Design in Layers

Robert Pillsbury's imaginative stacks of paper

<i>Sun Swirls</i>

During his 40-plus years as an architect, Robert Pillsbury ’61, M.Arch. ’65, devoted himself to the pleasures of creation and construction, often in the form of large-scale industrial water and sewer systems he helped design. Now retired, his materials of choice have shifted to the lighter medium of paper. Inspired by everything from the natural world and the elegant geometry of quilt patterns and chair caning to Italian abstract artists such as Enrico Castellani and Piero Dorazio, Pillsbury employs an architectural process and aesthetic to create cut-paper compositions that communicate a simultaneous sense of delicate intricacy and substantive dimension.

Pillsbury studied art at Harvard with painter and photographer T. Lux Feininger and dabbled in different projects over the years, at one point creating a series of life-sized birds of prey from discarded cork sheets. It wasn’t until 2009, however, that he started to devote more time to his artwork. “I always felt that you need to have something to retire to—I couldn’t just retire,” says Pillsbury, who reports to his home studio in Warren, Rhode Island, at 8 a.m. every weekday, breaking for lunch and a bike ride before returning for a few more hours of work in the afternoon.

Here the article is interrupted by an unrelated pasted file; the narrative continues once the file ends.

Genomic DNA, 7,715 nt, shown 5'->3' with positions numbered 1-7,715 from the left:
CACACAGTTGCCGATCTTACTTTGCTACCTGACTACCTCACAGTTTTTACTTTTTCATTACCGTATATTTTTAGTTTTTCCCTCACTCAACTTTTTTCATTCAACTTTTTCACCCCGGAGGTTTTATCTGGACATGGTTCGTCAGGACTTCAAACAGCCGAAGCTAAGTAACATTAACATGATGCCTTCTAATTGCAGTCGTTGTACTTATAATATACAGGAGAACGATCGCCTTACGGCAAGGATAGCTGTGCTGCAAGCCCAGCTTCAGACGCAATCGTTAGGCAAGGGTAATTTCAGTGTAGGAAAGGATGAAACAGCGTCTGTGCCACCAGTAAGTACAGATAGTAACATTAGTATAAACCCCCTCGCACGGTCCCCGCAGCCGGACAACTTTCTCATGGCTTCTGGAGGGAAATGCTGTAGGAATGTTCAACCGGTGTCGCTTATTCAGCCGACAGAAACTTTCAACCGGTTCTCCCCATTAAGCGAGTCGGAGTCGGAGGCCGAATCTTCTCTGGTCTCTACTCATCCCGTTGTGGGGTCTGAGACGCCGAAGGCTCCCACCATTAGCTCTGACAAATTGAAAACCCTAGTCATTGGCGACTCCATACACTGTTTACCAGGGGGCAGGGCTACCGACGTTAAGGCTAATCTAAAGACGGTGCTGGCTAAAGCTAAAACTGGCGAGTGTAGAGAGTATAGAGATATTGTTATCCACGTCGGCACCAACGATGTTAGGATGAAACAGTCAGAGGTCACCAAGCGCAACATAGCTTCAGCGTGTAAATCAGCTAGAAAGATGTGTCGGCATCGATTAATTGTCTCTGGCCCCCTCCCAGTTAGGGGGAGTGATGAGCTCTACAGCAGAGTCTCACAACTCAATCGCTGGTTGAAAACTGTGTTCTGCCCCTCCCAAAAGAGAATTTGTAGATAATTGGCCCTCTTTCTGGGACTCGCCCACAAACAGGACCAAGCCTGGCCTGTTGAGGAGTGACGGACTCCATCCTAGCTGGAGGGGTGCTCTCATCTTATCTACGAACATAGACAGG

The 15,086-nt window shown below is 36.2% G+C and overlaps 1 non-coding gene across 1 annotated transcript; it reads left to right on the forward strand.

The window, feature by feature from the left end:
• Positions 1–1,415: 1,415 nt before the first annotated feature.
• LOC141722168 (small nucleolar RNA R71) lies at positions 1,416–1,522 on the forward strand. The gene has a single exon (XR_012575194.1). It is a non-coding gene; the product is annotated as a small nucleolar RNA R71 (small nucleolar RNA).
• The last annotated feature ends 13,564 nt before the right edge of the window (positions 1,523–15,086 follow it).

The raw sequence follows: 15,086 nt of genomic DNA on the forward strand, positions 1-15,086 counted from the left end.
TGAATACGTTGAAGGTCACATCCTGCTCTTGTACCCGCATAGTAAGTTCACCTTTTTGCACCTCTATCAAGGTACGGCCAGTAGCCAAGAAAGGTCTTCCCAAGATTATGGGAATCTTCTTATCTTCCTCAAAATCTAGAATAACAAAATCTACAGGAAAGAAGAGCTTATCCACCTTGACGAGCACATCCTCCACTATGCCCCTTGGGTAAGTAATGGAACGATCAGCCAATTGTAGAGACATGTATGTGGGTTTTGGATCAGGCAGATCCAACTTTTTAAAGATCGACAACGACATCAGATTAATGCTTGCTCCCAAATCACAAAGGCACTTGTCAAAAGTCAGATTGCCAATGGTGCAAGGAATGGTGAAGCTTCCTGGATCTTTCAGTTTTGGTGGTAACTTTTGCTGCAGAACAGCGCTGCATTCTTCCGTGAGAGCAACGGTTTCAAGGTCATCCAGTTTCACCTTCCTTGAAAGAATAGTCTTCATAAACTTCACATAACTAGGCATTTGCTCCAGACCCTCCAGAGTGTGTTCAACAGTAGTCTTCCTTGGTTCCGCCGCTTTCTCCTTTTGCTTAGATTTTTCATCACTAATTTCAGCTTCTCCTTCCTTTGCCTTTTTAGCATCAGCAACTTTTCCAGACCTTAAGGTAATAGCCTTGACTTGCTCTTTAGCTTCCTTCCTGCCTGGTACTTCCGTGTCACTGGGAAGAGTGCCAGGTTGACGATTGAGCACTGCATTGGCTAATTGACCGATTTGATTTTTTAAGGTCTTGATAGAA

It takes him about 40 hours to craft a piece from start to finish. First, he drafts a design concept on paper freehand before using a software program (SketchUp) to create and manipulate a measured, hardline drawing to print out as a template. Pillsbury places that template over a sheet of heavy, textured paper (typically 80-pound stock) before using a pin to prick each point of the design. He then cuts from pinprick to pinprick with an X-Acto knife, producing one tier of a work that he may build up to have four or five layers. Next, he rotates each layer slightly and separates them with surgically placed, adhesive foam spacers (tweezers come into play here). When viewed head-on, the spacers are virtually invisible, creating a vortex-like, three-dimensional effect that pulls the viewer in for a closer look. Some works are monochromatic; others add a second or third color as a compositional element (see

“The order and craftsmanship of the forms are important to me,” says Pillsbury, whose work has been featured in a number of juried shows in the past few years. “I enjoy the physical construction of the pieces—it goes back to my early years as an architect. One of my first projects was building a model of the new Boston City Hall.” Although his primary medium is paper, he has also experimented with thin strips of wood veneer to good effect and is intrigued by the semi-translucent potential of polypropylene.

Pillsbury is interested in moving into larger-scale commissions in mediums other than paper, although he enjoys the (relatively) immediate gratification and independence of his current work when compared to the years-long timeline for industrial projects involving numerous parties. “I should be good for a while,” he says, “as long as my eyesight holds out.”

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